Tuesday, December 18, 2018

Just Build Them Please 

Note: This Guest Column was published in the Farmville Herald in December 2018, and it was written in response to a number of opposition letters to the editor about three different projects being considered in the local area and region.

I have been casually observing the permitting processes for several area projects—the Atlantic Coast Pipeline, the Green Ridge landfill in Cumberland, and the student housing on the Martin property. Now, I feel compelled to speak out at the risk of offending certain constituencies. Can we just get on and build these projects?!

Before you dismiss me as some minion of industry, consider my background. I was the founding treasurer of an environmental group in Wyoming that was formed to stop an oil well on the national forest near Yellowstone. When that effort failed, I watched the group succumb to cause fever in their zealous efforts to save the earth. After that I made the transformation from environmentalist to conservationist which means I consider mankind to be part of the landscape and responsible for good stewardship (wise use) of resources.

One of the constants of life is change. Everybody wants progress, but it is the change they don’t like. Several counties in the area have for decades had an anti-growth attitude. Now, those same counties find themselves unable to provide even the most basic of public services without raising tax rates on the citizens who already struggle to get by. When a large project comes along that will create jobs and add significant value to the local tax base, a small cadre of opponents rise up and adamantly oppose the project. We have transcended from the Not-In-My-Back-Yard (NIMBY) attitude to BANANA (Build Absolutely Nothing Anywhere Near Anything).

The Atlantic Coast Pipeline and the Buckingham compressor station has been rigorously analyzed and is likely the most thoroughly vetted pipeline in American history. Ironically, the Buckingham citizens fighting the new pipeline have been living near an existing pipeline that has operated for decades without any significant impacts. According to the US Energy Information Administration, there are 210 different major pipeline systems that comprise about 1.5 million miles of pipe in the USA. There are another 1.5 million miles of consumer gas distribution lines in America. Serious pipeline accidents (those accidents that result in fatality or injury requiring hospitalization) have ranged from 70 per year in 1998 to 24 in 2017. Nothing in life can be accident free, but overall natural gas pipelines are extremely safe. Regarding the opponent’s claims about the health effects of emissions from the compressor station, perhaps some research about the emissions from wood stoves used extensively in the area, including formaldehyde and other aldehydes, would be enlightening.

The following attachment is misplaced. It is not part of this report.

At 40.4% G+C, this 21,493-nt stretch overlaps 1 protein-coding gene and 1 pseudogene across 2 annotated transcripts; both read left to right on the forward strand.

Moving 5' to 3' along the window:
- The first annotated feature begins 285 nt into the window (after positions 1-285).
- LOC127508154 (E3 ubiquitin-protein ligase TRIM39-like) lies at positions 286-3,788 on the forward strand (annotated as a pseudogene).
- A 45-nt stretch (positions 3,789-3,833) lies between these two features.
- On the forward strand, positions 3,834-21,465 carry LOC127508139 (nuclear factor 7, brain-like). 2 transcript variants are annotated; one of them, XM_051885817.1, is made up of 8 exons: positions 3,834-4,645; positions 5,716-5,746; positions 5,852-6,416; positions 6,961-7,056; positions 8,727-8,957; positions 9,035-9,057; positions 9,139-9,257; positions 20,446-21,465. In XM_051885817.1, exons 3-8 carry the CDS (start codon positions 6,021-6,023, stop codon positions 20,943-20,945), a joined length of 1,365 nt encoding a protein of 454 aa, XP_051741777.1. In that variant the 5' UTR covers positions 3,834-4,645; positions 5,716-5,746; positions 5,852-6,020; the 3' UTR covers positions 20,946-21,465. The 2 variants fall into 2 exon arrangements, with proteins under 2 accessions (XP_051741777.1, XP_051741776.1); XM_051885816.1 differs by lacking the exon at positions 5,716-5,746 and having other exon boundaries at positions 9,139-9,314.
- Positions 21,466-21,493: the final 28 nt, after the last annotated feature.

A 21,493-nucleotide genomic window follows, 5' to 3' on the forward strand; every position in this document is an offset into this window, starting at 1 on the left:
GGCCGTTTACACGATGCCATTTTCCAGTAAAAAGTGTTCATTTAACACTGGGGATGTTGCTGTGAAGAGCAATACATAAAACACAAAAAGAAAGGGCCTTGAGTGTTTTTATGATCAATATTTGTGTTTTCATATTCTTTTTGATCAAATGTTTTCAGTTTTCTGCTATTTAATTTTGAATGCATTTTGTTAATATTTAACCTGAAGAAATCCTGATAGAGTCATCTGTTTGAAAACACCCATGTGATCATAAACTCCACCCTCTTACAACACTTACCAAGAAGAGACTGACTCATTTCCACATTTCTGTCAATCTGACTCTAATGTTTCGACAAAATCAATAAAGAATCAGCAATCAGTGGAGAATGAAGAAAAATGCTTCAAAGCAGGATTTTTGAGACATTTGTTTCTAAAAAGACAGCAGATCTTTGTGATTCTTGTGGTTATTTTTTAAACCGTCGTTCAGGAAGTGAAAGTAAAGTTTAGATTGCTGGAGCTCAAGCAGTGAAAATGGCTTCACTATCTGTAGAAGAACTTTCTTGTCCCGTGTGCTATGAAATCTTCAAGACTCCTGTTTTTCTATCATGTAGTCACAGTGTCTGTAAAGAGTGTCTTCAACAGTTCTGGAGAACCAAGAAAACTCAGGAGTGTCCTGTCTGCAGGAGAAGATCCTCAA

The Green Ridge landfill in Cumberland will be a state-of-the-art facility that will handle garbage from around the region, but will also serve the needs of Cumberland residents. About half of the 1,144 acre site will be buffer between the working part of the landfill and its neighbors. In a recent 50 Years Ago Today section of the Farmville Herald, I read about the 200 informal dumps alongside roads in Prince Edward. The county supervisors’ solution back then was to build five unlined, open-trench dump sites. I believe worrying about garbage being processed and disposed of in a modern, highly regulated facility is misplaced fear. And, as for the truck traffic, I heard the same fears expressed about the Luck Stone facility on US 460 west of Farmville. I drive that road almost daily. I have yet to even be slowed down by trucks entering or leaving the site, and to my knowledge, there has not been a single accident associated with that truck traffic.

Lastly, I believe the Martins should be allowed to build student housing on the corner of Oak and High Streets. I can’t think of a more suitable location for student housing than right across the street from Longwood. For most Americans, their homes are their most significant asset and source of retirement. I believe it is wrong to deny the Martins their opportunity to divest of a costly old home and finance their golden years. Imagine you’re playing Monopoly. You’re fortunate enough to acquire Boardwalk and Park Place. You hold on to it, build up some cash, and when you go to put a hotel on your properties, suddenly the rules are changed, and you are denied. Regarding the historic district designation, all old homes are not historically significant.